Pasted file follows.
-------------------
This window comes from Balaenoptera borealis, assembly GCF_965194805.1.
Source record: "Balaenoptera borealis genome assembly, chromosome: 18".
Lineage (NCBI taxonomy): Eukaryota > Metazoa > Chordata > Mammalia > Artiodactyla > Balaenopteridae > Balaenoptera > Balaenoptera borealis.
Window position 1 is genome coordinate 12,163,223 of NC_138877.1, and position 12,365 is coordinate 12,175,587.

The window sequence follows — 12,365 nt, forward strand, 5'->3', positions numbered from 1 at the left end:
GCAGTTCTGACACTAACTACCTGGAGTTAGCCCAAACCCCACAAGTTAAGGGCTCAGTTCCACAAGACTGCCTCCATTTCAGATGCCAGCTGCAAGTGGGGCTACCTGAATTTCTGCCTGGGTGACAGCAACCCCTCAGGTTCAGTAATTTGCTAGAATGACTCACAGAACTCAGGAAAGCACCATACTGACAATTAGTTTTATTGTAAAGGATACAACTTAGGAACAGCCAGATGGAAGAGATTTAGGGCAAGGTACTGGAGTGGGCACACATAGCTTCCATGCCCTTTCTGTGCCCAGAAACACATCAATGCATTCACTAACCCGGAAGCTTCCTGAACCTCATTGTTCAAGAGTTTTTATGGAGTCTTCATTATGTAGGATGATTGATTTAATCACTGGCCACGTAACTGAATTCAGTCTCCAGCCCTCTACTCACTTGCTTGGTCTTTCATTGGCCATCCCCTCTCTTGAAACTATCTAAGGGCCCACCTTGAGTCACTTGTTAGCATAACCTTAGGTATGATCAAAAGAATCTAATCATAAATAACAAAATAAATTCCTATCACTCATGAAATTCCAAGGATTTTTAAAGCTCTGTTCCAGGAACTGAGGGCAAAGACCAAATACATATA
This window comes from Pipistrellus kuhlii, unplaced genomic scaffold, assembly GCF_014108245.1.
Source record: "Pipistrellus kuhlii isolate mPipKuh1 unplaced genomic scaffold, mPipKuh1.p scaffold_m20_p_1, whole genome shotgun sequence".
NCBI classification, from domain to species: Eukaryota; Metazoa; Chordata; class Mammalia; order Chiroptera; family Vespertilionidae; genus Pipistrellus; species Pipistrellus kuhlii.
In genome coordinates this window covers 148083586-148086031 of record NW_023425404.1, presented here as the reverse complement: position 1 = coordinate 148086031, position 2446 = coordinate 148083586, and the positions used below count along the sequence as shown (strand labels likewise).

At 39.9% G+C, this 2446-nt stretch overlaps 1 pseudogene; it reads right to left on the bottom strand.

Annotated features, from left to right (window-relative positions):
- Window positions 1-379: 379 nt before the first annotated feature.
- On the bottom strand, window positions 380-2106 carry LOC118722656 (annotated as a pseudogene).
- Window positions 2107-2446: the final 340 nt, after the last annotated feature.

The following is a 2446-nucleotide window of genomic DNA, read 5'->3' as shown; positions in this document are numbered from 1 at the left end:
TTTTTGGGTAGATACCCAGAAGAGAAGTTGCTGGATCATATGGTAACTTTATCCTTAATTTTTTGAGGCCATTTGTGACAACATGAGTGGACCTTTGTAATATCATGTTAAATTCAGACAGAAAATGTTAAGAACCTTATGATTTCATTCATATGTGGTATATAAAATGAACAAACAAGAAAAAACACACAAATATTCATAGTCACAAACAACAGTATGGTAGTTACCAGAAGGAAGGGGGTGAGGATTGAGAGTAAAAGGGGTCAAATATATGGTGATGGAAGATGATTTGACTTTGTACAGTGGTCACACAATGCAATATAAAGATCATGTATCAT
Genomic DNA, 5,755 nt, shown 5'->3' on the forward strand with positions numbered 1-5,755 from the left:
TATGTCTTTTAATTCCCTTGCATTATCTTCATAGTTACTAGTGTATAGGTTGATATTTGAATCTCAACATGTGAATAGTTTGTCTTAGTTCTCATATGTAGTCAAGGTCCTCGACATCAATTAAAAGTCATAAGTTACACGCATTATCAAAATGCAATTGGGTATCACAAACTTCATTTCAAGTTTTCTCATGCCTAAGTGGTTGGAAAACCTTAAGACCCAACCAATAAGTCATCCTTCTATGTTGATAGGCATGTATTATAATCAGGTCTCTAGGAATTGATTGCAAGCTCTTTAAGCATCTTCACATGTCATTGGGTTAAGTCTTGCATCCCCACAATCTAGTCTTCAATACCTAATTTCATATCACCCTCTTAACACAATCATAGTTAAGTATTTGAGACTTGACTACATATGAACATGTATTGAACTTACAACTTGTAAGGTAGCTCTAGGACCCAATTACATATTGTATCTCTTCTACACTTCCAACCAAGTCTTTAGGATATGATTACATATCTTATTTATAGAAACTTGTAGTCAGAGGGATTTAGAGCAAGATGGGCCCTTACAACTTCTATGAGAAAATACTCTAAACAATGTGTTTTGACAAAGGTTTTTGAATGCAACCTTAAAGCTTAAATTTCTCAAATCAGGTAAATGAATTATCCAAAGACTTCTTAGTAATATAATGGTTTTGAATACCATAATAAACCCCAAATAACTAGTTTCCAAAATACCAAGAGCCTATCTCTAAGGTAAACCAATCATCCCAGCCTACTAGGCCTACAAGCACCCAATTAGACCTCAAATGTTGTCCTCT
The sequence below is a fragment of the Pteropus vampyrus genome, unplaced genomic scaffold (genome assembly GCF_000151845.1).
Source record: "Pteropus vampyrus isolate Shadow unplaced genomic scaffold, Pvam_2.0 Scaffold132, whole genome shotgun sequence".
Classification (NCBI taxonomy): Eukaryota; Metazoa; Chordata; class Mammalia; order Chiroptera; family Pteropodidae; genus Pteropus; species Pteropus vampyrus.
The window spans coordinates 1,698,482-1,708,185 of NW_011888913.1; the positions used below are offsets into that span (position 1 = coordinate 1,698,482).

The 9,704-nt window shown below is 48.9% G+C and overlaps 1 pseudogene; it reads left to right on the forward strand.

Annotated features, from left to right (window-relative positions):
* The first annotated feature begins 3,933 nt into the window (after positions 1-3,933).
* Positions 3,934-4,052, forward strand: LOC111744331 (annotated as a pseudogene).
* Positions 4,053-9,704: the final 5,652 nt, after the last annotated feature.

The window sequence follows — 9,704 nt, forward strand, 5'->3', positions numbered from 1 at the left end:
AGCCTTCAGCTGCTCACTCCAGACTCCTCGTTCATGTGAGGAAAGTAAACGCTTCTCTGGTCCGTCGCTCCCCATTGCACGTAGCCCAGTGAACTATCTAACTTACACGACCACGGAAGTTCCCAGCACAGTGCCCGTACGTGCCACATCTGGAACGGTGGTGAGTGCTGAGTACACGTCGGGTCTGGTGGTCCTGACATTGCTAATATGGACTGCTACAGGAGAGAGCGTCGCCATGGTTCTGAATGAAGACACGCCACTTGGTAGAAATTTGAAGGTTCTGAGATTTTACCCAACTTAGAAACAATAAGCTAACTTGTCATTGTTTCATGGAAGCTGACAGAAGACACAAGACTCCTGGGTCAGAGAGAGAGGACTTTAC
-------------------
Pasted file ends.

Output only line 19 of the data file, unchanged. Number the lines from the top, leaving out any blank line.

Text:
TATGTCTTTTAATTCCCTTGCATTATCTTCATAGTTACTAGTGTATAGGTTGATATTTGAATCTCAACATGTGAATAGTTTGTCTTAGTTCTCATATGTAGTCAAGGTCCTCGACATCAATTAAAAGTCATAAGTTACACGCATTATCAAAATGCAATTGGGTATCACAAACTTCATTTCAAGTTTTCTCATGCCTAAGTGGTTGGAAAACCTTAAGACCCAACCAATAAGTCATCCTTCTATGTTGATAGGCATGTATTATAATCAGGTCTCTAGGAATTGATTGCAAGCTCTTTAAGCATCTTCACATGTCATTGGGTTAAGTCTTGCATCCCCACAATCTAGTCTTCAATACCTAATTTCATATCACCCTCTTAACACAATCATAGTTAAGTATTTGAGACTTGACTACATATGAACATGTATTGAACTTACAACTTGTAAGGTAGCTCTAGGACCCAATTACATATTGTATCTCTTCTACACTTCCAACCAAGTCTTTAGGATATGATTACATATCTTATTTATAGAAACTTGTAGTCAGAGGGATTTAGAGCAAGATGGGCCCTTACAACTTCTATGAGAAAATACTCTAAACAATGTGTTTTGACAAAGGTTTTTGAATGCAACCTTAAAGCTTAAATTTCTCAAATCAGGTAAATGAATTATCCAAAGACTTCTTAGTAATATAATGGTTTTGAATACCATAATAAACCCCAAATAACTAGTTTCCAAAATACCAAGAGCCTATCTCTAAGGTAAACCAATCATCCCAGCCTACTAGGCCTACAAGCACCCAATTAGACCTCAAATGTTGTCCTCT